Physical properties of ultrafast deposited micro- and nanothickness amorphous hydrogenated carbon films for medical devices and prostheses

T. Zaharia, J. L. Sullivan*, S. O. Saied, R. C. Bosch, M. D. Bijker

*Corresponding author for this work

Research output: Contribution to journalArticlepeer-review

Abstract

Hydrogenated amorphous carbon films with diamond-like structures have been formed on different substrates at very low energies and temperatures by a plasma-enhanced chemical vapour deposition (PECVD) process employing acetylene as the precursor gas. The plasma source was of a cascaded arc type with argon as the carrier gas. The films grown at very high deposition rates were found to have a practical thickness limit of ∼ 1.5 μm, above which delamination from the substrate occurred. Deposition on silicon (100), glass, and plastic substrates has been studied and the films characterized in terms of sp3 content, roughness, hardness, adhesion, and optical properties. Deposition rates of up to 20 nm/s have been achieved at substrate temperatures below 100 °C. A typical sp3 content of 60-75 per cent in the films was determined by X-ray-generated Auger electron spectroscopy (XAES). The hardness, reduced modulus, and adhesion of the films were measured using a MicroMaterials NanoTest indenter/scratch tester. Hardness was found to vary from 4 to 13 GPa depending on the admixed acetylene flow and substrate temperature. The adhesion of the film to the substrate was significantly influenced by the substrate temperature and whether an in situ d.c. cleaning was employed prior to the deposition process. The hydrogen content in the film was measured by a combination of the Fourier transformation infrared (FTIR) spectroscopy and Rutherford backscattering (RBS) techniques. From the results it is concluded that the films formed by the process described here are ideal for the coating of long-term implantable medical devices, such as prostheses, stents, invasive probes, catheters, biosensors, etc. The properties reported in this publication are comparable with good-quality films deposited by other PECVD methods. The advantages of these films are the low ion energy and temperature of deposition, ensuring that no damage is done to sensitive substrates, very high deposition rates, relatively low capital cost of the equipment required, and the ease of adjustment of plasma parameters, which facilitates film properties to be tailored according to the desired application.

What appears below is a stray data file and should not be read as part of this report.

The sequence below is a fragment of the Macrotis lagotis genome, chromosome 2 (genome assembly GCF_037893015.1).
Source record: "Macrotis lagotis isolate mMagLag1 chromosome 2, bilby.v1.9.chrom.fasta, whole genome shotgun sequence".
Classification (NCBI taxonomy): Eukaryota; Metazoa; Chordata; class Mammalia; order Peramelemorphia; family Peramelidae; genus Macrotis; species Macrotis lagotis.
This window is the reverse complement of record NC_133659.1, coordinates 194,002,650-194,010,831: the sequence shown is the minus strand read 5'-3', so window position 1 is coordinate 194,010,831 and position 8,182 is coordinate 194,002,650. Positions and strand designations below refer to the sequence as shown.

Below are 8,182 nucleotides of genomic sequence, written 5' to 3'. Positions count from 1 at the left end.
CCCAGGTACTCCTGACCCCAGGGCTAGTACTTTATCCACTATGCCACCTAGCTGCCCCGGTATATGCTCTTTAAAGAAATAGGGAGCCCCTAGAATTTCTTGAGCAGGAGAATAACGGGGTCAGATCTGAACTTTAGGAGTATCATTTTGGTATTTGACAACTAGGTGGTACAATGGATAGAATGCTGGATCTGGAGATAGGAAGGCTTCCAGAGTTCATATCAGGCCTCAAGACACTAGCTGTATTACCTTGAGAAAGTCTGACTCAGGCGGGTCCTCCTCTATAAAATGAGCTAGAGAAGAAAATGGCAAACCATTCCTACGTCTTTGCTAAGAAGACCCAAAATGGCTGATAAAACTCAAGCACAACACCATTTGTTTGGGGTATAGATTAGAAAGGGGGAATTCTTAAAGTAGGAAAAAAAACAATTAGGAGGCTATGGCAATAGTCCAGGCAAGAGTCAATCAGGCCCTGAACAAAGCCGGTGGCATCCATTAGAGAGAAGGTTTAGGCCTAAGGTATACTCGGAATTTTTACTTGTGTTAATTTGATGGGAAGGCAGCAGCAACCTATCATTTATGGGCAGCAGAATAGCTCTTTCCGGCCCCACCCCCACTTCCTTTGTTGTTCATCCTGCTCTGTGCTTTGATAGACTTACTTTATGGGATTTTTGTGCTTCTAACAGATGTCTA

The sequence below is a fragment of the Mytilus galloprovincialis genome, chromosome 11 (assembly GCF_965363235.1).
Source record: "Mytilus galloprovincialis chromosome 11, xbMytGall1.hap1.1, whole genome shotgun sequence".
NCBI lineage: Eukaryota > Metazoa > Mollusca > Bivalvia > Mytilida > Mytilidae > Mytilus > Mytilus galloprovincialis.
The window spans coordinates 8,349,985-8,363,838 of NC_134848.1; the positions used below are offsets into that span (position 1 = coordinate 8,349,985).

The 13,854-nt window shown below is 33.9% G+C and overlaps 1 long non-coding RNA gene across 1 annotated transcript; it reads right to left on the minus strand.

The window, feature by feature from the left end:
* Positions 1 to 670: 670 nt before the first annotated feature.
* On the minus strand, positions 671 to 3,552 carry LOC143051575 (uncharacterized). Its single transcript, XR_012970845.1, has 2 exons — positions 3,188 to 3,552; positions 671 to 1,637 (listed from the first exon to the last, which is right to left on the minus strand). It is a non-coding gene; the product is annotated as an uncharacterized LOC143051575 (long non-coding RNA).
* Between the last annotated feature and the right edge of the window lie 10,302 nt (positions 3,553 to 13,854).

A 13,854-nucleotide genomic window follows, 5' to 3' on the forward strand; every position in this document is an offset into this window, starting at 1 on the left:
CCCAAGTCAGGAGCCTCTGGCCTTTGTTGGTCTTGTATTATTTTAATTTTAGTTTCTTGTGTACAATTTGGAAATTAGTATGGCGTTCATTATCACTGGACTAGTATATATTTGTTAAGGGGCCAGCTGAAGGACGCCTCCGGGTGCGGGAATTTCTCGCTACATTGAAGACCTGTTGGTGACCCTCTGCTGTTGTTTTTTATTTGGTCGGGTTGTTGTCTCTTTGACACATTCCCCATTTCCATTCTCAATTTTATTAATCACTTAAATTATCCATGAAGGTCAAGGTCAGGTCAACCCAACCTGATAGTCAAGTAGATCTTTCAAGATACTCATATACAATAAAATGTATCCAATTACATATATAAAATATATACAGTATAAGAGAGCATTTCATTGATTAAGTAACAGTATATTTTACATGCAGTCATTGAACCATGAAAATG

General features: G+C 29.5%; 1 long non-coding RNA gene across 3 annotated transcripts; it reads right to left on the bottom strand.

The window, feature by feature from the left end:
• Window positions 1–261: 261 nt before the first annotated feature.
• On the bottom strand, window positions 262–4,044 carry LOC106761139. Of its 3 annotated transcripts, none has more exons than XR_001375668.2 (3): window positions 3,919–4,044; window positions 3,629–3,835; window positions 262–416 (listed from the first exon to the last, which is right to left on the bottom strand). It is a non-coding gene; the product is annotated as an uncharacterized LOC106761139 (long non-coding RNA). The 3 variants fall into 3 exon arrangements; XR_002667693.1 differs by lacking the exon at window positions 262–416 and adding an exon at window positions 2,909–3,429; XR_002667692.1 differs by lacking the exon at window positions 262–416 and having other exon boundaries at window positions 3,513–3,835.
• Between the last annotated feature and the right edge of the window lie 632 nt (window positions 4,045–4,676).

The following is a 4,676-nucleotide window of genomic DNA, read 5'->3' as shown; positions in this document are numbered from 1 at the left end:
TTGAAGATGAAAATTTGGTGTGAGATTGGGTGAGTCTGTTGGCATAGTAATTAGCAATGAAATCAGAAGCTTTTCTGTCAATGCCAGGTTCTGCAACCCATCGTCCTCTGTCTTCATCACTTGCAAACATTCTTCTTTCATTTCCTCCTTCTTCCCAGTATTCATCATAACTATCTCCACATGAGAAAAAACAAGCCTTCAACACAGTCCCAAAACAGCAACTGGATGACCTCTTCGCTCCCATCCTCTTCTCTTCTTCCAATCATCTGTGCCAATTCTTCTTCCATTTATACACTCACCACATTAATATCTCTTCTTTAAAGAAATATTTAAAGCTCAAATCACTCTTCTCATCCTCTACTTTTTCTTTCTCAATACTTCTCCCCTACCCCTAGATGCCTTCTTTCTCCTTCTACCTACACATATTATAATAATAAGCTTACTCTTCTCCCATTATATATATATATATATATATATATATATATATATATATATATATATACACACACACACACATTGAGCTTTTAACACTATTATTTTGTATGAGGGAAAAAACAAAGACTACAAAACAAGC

Original languageEnglish
Pages (from-to)161-172
Number of pages12
JournalProceedings of the Institution of Mechanical Engineers, Part H: Journal of Engineering in Medicine
Volume221
Issue number2
DOIs
Publication statusPublished - 1 Jan 2007

Keywords

  • Cascaded-arc plasma source
  • Diamond-like hydrogenated carbon
  • Fast plasmaenhanced chemical vapour deposition
  • Hardness

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